What’s particularly interesting is that these rotating groups of antagonists tend to come in bunches, and are never just one man or woman. The Governor was Rick Grimes' first true antagonistic foil after Shane, but he would not have been a legitimate threat without the town of Woodbury behind him. In the post-apocalyptic world, no one can make it on their own. Everyone needs a community. And as those communities spring up, they all tend to have different values, mores, and rules. The Rick Grimes group generally seems to operate under the rule of “Just Survive Somehow” and amass all of the strongest friends who also seem to have at least a slight vested interest in returning the world to the normal state of law and order.
Other groups…not so much.
Through seven seasons, Rick’s crew has grappled with at least six other distinct enemy groups by our count. They are: The Governor and Woodbury, Joe and the Claimers, Terminus, Grady Memorial Hospital, the Wolves, Negan and the Saviors, and Jadis and the Heapsters. Each has had their own philosophy that set itself apart from Rick’s group, and ultimately made it a collective antagonist.
Each group also has an intriguing real world analog, whether it be a similar group from history or at least inspired by a real philosophical school of thinking. Let’s take the time to give each group its due by examining which real world events, people, and ideas they most closely resemble.Here are the antagonists in chronological order.
The Governor and Woodbury
Philip Blake, aka The Governor, possesses an inherent skill that makes him a truly formidable adversary. He can create families out of thin air. Something about the Governor’s charisma, speech pattern, je ne se quois, whatever, gets people to not only follow him but trust him. With some walls and kind words, he created a completely functioning society shockingly early on in the zombie apocalypse.
Then later on, after he loses that society, The Walking Dead lets him start from scratch so we can see just how adept he is at getting people on his side. He influences the Chambers family into becoming his own, and then quickly gathers a new army to make a move on the prison yet again. The Governor, with all his skill in winning friends and influencing people, is not unlike a cult leader, and Woodbury is like his Jonestown.
Woodbury, with its white-picket fences and smiling neighbors, might not seem like a cult. But following a charismatic person who only goes by the honorific “The Governor” is a pretty tell-tale sign, as is the predilection to watch live prisoners duke it out in a pit of zombies as punishment. That doesn’t exactly follow the rule of law that most societies ascribe to.
Realistically, a world in which the dead literally roam the Earth is bound to be just lousy with cults. So it’s no surprise that the first antagonist group presented in The Walking Dead resembles one. The real world doesn’t have rotting corpses wandering around but can still be a confusing enough place that people are all too happy to pledge their lives to whoever can promise them salvation.
Jim Jones’ cult was officially titled the Peoples Temple Agricultural Project and began in Indianapolis before moving onto Los Angeles and San Francisco, eventually creating the unofficially titled “Jonestown” settlement in Guyana. 909 cult-members committed suicide with cyanide-laced Kool-Aid, at the instruction of Jones, after the cult murdered five people, including a U.S. Congressman who had come to investigate the cult.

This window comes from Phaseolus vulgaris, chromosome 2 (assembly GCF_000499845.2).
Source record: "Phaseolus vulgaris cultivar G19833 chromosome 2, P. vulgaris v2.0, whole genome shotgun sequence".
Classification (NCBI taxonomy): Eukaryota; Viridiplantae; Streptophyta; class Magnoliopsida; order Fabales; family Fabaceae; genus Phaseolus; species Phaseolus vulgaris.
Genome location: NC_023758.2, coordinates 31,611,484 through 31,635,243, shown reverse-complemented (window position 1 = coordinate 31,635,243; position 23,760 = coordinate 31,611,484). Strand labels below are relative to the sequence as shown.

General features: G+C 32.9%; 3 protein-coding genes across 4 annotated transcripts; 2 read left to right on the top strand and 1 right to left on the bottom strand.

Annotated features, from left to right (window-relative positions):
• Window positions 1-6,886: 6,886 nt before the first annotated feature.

Come to think of it, the Governor couldn’t even get his hand-selected soldiers to continue an attack on the Prison. As such, real life remains far more hardcore than fiction.
Joe and the Claimers
Daryl is the first to encounter “The Claimers” after the destruction of the prison in season four. They are essentially a loose band of brigands, led by their imposing leader in a motorcycle jacket, Joe. Their philosophy seems to be “travel around and take and do whatever you want.” Their only rule is that as long as you “claim” a found item, it belongs to you.
There’s a phrase from the Quran, of all places, that’s a pretty succinct distillation of everything that Joe and his group of “Claimers” represent: “highwaymen who menace the road.” Apparently, amorphous groups of bandits wandering around trade routes and looking to take stuff by force were historically a big enough problem to be addressed in religious texts. For what it’s worth, Allah says the punishment for this is "execution, or crucifixion, or the cutting off of hand and feet from opposite sides, or exile from the land that is chief disgrace in this world, and heavy punishment is theirs in the hereafter."
Since the zombie apocalypse is kind of a hard reboot of world history, technically The Walking Dead exists in a kind of new biblical time. And wouldn’t you know it, highwaymen who menace the road are indeed a problem again. There isn’t any significant historical group or philosophical idea behind the Claimers aside from the oldest human one: just do what you want until someone forces you otherwise. They’re basically pre-history scavengers with an added wrinkle of having one rule: something must be claimed. In that way, they also resemble some parts of the Pirate Code. Pirate Codes were adopted by a group of sailors who had gone pirate and could govern all sorts of behavior. Chief among them, however, was usually rules for the division of goods after a theft.
Ok, the Terminans are really all over the place. Gareth and his cannibal friends did not last long on the show, but with the depth of their villainy in terms of cultural influences, they may represent the most interesting group of antagonists to ever appear on The Walking Dead.
These cannibals occupy an abandoned train station that they’ve dubbed “Terminus.” The etymological implications of that phrase alone are incredibly interesting. A “terminus” can be a railway or bus station that represents the end of that particular route. So Terminus literally means “end of the line” for any of the poor souls who make it there. Terminus was also the original name of the city of Atlanta, which comes from the Roman God of boundaries, Terminus.